Responsive Design is not about creating a mobile specific site.  You have probably seen that done before; a website that has a desktop version and a mobile version.  There are so many devices being released every year that one cannot hope to have a site that will look good if you target a specific device or group of devices.  We don’t detect devices, we care about widths.  Furthermore, responsive design is less expensive to implement than creating a separate mobile site. 

Browser Compatibility

Responsive Design (specifically CSS Media Queries) work with these browsers:
  • Internet Explorer 9 and higher
  • Firefox 3.5 and higher
  • Safari 3 and higher
  • Chrome (any version)

Implementing Responsive Design Step by Step

1.  Create a base style sheet with the styles needed for desktop, laptops and older browsers.

<link rel="stylesheet" href="base.css">

2.  In the base style sheet, perform a CSS reset so that all modern browsers will render the same.


3.  In the base style sheet, tell images, embed, object, and video to resize to their maximum width.  

By specifying just the max-width, images and videos will keep their aspect ratio when resizing.  When the user shrinks their browser the images will automatically resize when their parent container becomes smaller.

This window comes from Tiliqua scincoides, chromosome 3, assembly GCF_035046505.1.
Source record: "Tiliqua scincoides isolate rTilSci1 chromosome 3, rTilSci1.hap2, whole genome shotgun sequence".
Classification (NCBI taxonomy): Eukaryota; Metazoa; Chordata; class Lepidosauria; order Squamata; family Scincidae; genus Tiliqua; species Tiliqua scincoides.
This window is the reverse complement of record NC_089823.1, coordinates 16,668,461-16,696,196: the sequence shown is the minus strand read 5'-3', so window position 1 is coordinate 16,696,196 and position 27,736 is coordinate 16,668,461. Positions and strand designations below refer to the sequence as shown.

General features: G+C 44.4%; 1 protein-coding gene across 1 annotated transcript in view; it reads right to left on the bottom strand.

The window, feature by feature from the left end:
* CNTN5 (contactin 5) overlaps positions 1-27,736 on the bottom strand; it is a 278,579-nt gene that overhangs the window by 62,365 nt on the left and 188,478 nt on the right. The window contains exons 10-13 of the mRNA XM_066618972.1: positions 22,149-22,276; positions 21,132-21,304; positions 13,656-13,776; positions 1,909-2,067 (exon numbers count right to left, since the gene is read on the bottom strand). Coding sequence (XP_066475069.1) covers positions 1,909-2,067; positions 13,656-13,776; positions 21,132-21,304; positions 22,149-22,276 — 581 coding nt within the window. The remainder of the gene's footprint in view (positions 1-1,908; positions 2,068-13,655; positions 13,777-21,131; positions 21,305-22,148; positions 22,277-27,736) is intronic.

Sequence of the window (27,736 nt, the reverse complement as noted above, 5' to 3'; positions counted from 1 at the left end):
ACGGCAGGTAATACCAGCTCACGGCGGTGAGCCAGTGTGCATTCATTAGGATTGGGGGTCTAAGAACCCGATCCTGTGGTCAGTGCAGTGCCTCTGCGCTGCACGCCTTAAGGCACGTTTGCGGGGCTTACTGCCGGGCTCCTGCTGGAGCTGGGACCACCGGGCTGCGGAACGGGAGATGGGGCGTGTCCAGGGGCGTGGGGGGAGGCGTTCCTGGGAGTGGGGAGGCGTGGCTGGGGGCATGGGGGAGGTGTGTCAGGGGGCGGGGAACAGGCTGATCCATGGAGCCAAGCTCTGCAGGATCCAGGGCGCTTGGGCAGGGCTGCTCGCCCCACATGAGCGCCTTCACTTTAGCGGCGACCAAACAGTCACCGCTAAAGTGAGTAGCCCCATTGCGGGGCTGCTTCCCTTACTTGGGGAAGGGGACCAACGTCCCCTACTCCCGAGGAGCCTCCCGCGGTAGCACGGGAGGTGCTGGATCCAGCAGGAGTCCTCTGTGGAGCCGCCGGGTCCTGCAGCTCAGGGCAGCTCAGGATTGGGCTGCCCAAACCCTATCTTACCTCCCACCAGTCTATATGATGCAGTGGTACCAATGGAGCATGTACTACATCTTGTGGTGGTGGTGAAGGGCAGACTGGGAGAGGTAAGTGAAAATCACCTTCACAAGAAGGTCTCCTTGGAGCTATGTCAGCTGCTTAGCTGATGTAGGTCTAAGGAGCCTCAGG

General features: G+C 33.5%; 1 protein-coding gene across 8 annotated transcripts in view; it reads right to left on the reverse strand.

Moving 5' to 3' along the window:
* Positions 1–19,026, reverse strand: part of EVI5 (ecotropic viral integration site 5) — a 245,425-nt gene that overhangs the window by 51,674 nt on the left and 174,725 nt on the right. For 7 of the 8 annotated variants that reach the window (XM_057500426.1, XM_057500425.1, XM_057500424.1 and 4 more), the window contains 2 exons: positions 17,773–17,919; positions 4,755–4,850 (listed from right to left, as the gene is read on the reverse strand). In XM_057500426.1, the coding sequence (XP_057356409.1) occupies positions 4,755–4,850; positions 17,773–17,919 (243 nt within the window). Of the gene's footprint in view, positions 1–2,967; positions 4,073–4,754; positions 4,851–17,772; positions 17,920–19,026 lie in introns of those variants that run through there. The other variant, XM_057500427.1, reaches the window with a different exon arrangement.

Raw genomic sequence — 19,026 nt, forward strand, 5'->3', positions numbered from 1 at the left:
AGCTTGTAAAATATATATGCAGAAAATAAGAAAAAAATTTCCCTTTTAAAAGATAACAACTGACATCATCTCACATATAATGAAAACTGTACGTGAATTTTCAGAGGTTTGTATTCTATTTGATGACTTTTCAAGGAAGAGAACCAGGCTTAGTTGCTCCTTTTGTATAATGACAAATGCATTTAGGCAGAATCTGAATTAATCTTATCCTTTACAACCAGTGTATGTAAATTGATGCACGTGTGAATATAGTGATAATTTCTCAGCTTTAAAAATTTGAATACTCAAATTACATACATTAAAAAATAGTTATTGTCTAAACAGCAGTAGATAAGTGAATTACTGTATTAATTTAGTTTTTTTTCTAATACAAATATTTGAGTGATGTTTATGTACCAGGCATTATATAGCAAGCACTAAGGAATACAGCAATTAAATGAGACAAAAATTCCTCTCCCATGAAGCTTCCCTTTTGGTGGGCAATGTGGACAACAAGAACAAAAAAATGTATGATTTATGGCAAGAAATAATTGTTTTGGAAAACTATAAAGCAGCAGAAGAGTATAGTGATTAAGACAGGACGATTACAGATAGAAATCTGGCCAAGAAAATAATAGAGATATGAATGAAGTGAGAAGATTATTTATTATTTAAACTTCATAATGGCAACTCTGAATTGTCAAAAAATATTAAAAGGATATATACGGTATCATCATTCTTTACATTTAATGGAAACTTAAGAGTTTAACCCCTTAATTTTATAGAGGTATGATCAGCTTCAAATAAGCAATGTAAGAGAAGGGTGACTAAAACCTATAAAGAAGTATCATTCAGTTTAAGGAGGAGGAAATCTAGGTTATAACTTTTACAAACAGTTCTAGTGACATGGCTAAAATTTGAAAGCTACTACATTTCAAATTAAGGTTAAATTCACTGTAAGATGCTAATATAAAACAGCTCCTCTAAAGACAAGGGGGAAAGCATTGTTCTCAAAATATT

/* Media Resizing */
img, embed, object, video
    max-width: 100%;

4.  In the base style sheet, make the minimum width for the body 320px.  

This is to prevent the user from resizing their browser smaller than the minimum width.  Set the font-size to 100%. We will need this later.

body {
     min-width: 320px;
     font-size: 100%;

5.  Add a meta tag

In your HTML page (or master page), add a meta tag to make the width of the browser port default to the device width with no zoom (scaling):

<meta name="viewport" content="width=device-width, initial-scale=1.0">

6.  Create a media query style sheet:

<link rel="stylesheet" href="mq.css">

7.  Create media query stubs

In the media query style sheet, create media queries based on common ports.  You will have ports in between these to tweak your site to look good in whatever size the user resizes the browser.